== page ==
JPMorgan Chase has agreed to acquire payments company WePay, marking the firm’s first major acquisition of a fintech company, according to The Wall Street Journal.
Chase plans to leverage WePay’s technology — the fintech company provides payments-as-a-service APIs, which have been used by online marketplaces and crowdfunding websites, like GoFundMe and FreshBooks, for payment processing — to give its 4 million small business customers the ability to accept digital payments instantly and to get paid faster.
Software-enabled payments represent a major opportunity for providers.
For Chase, this is also an opportunity to push its products and services to a wider audience. In the payments space, software-enabled solutions represent a major opportunity for providers — this business is growing at four times the industry average — but integrating is no easy task, as security and regulatory requirements make for a friction-filled process.
However, WePay’s service makes it easier for players in the space, specifically independent software vendors (ISVs) and business app developers, to integrate payments into their own software with its APIs, which in turn could make Chase a more attractive option for these providers. It’s also important to note that this latest acquisition could be a shift in strategy for Chase in how it handles fintech challengers.
Wider Implications For Payments Market
The payments industry is inundated with fintech challengers, putting increased pressure on traditional financial firms to react.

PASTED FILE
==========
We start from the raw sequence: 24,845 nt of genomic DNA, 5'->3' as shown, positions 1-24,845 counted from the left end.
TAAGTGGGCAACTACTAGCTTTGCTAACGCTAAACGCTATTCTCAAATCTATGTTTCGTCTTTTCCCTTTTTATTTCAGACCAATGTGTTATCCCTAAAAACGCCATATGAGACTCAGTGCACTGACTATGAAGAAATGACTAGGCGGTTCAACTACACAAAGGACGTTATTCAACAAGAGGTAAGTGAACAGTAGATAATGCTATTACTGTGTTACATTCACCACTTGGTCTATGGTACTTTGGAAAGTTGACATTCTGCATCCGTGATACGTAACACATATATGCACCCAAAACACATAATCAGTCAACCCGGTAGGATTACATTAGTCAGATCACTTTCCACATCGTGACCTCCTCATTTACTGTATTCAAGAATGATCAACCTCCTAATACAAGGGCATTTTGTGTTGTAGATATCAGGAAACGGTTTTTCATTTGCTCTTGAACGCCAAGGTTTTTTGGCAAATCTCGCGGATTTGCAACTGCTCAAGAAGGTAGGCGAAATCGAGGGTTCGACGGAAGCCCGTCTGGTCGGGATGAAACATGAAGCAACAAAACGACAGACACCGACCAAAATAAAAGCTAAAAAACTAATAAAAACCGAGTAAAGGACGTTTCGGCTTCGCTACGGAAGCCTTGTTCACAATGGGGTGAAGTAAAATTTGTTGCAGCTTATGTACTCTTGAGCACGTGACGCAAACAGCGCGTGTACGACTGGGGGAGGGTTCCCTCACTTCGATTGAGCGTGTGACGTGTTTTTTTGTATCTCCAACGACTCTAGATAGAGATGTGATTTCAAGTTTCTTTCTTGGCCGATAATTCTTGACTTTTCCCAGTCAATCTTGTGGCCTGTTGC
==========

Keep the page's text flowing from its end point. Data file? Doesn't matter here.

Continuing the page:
- Fintechs around the globe have seen increased interest, thanks to their ability to challenge legacy players in the financial space. Global fintech funding is growing at a rapid pace — for example, this funding hit $19 billion in 2015, but by mid-August 2016, funding had already reached $15 billion. This includes major investments from Chase — the bank has invested in a number of fintechs, including , LevelUp, OnDeck Capital, and Prosper.
- However, this acquisition by Chase could point to a strategy shift for traditional financial firms. Rather than just simply working with or investing in WePay, Chase decided to acquire the payment company for an estimated price north of $200 million. This gives the bank immediate access to the payment company’s technology, consumer base, and knowledge — WePay is expected to operate as Chase’s payments innovation incubator. More firms will likely adopt this same strategy, not only to ensure their position in the market remains unthreatened by fintechs, but also to keep pace with competitors that are scaling quickly with these acquisitions.